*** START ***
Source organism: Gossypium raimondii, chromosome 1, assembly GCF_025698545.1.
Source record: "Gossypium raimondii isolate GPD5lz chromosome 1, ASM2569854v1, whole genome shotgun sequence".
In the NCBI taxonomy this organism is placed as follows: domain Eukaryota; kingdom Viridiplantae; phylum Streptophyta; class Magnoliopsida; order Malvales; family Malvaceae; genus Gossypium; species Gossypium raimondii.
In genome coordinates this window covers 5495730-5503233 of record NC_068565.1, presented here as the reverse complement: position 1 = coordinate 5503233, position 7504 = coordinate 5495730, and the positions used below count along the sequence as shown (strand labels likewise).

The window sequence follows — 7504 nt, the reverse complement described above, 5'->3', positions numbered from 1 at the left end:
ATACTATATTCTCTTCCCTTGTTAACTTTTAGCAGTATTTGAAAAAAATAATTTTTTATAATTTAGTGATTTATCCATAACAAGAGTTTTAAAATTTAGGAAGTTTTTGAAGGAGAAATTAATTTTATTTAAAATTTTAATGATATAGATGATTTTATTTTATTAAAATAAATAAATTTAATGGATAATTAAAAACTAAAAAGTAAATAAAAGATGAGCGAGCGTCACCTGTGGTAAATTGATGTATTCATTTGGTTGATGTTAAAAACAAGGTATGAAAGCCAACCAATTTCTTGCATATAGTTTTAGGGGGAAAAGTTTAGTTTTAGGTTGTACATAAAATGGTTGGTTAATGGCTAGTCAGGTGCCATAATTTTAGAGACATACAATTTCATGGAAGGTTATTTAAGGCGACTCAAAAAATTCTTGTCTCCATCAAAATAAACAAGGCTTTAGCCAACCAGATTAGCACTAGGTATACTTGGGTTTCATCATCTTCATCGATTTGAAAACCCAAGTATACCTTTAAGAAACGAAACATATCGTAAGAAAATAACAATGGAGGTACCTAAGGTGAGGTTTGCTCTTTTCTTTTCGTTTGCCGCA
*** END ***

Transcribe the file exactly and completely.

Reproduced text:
Source organism: Gossypium raimondii, chromosome 1, assembly GCF_025698545.1.
Source record: "Gossypium raimondii isolate GPD5lz chromosome 1, ASM2569854v1, whole genome shotgun sequence".
In the NCBI taxonomy this organism is placed as follows: domain Eukaryota; kingdom Viridiplantae; phylum Streptophyta; class Magnoliopsida; order Malvales; family Malvaceae; genus Gossypium; species Gossypium raimondii.
In genome coordinates this window covers 5495730-5503233 of record NC_068565.1, presented here as the reverse complement: position 1 = coordinate 5503233, position 7504 = coordinate 5495730, and the positions used below count along the sequence as shown (strand labels likewise).

The window sequence follows — 7504 nt, the reverse complement described above, 5'->3', positions numbered from 1 at the left end:
ATACTATATTCTCTTCCCTTGTTAACTTTTAGCAGTATTTGAAAAAAATAATTTTTTATAATTTAGTGATTTATCCATAACAAGAGTTTTAAAATTTAGGAAGTTTTTGAAGGAGAAATTAATTTTATTTAAAATTTTAATGATATAGATGATTTTATTTTATTAAAATAAATAAATTTAATGGATAATTAAAAACTAAAAAGTAAATAAAAGATGAGCGAGCGTCACCTGTGGTAAATTGATGTATTCATTTGGTTGATGTTAAAAACAAGGTATGAAAGCCAACCAATTTCTTGCATATAGTTTTAGGGGGAAAAGTTTAGTTTTAGGTTGTACATAAAATGGTTGGTTAATGGCTAGTCAGGTGCCATAATTTTAGAGACATACAATTTCATGGAAGGTTATTTAAGGCGACTCAAAAAATTCTTGTCTCCATCAAAATAAACAAGGCTTTAGCCAACCAGATTAGCACTAGGTATACTTGGGTTTCATCATCTTCATCGATTTGAAAACCCAAGTATACCTTTAAGAAACGAAACATATCGTAAGAAAATAACAATGGAGGTACCTAAGGTGAGGTTTGCTCTTTTCTTTTCGTTTGCCGCA